But it is possible to have the inverse situation, that is, to reach a true conclusion starting from a false premise. The rule is still the same: every player on the English soccer team plays that sport well. The (false) case is: Ronaldo is a player of the English soccer team. The inferred the feature that characterizes that athlete in particular is then: Ronaldo is a good soccer player (true).

Now, the methods used to determine if the knowledge of students of mathematics is satisfactory are based -- almost without exception -- on abduction, in spite of the fact, as we have just seen, that there are risks that such reasoning does not lead to absolutely valid conclusions, and in spite of the practically nonexistent use of such a way of reasoning in the process of mathematical logic.

The epistemologist Charles Pierce has studied the abductive process of inference, based on working with the following rule: every student who possesses the accurate mathematical knowledge will respond the posed questions satisfactorily, or will solve the problems in an examination accurately; he has considered the feature of the evaluated student: the student responds the posed question satisfactorily, and finally, he has reached by abduction the conclusion: the student possesses the necessary knowledge to pass the exam. But it may also happen that the student in question fulfills what the evaluation proposes -- he or she responds to everything he is asked -- and yet does not possess the sufficient knowledge to pass the exam, because has he or she neither acquired the basic concepts accurately nor does he know much of other topics of the syllabus. Or it may also happen that the student has followed the process of learning from memory, which has allowed him or her to transcribe previously read texts, without taking adequately internalizing the substance that each theme possesses, which will not enable the transfer of such knowledge to other disciplines or its application to problems the student might face in the future.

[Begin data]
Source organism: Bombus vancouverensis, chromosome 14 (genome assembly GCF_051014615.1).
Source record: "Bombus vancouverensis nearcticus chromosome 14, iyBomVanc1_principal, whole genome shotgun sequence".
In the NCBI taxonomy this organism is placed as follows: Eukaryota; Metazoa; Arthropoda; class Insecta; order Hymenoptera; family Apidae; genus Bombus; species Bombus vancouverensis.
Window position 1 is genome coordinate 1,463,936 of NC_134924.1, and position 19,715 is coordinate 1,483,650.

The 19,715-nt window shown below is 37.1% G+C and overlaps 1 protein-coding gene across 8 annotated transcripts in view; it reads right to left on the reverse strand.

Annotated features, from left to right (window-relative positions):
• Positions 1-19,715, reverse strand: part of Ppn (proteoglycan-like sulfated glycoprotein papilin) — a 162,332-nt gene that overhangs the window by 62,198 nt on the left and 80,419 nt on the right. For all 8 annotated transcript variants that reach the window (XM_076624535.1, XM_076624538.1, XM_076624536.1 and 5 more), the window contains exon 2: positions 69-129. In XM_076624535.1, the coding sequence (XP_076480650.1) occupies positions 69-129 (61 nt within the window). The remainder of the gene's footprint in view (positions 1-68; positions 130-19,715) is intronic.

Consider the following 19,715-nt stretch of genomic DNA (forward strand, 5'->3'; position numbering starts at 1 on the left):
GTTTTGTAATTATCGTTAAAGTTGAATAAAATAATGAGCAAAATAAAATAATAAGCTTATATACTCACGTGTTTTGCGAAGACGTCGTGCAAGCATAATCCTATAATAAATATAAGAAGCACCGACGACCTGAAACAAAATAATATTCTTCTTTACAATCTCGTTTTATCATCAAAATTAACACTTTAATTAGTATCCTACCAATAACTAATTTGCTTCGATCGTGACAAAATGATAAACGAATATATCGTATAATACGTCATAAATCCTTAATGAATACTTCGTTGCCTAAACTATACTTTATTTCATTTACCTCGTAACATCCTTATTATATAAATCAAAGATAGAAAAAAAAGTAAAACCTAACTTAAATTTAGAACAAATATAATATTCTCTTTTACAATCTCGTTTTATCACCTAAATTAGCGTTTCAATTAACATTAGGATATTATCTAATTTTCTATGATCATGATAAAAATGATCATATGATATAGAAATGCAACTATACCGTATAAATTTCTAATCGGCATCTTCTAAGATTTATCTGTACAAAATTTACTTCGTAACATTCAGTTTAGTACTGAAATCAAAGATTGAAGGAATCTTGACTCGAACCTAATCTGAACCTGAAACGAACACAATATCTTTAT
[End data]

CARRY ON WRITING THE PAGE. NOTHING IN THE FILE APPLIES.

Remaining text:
Therefore, the conclusion obtained through abduction is not highly reliable. However, this is the method used and recognized by every educational institution at present. And why is it reliable as an evaluation methodology? We shall now analyze the process known as induction, in order to arrive at a satisfactory explanation.

Let us analyse another approach to the same example. Let us modify the question to: should it be considered reliable to evaluate the knowledge of the student who responds to everything adequately, i.e., he has passed the exam? The adequate responses given by the student will be the observed case. The feature will be the following observation: the student has satisfactory knowledge of the subject. The conclusion will be the rule: every student that possesses accurate mathematical knowledge will respond the questions posed during an examination satisfactorily. In other words: an inference by induction.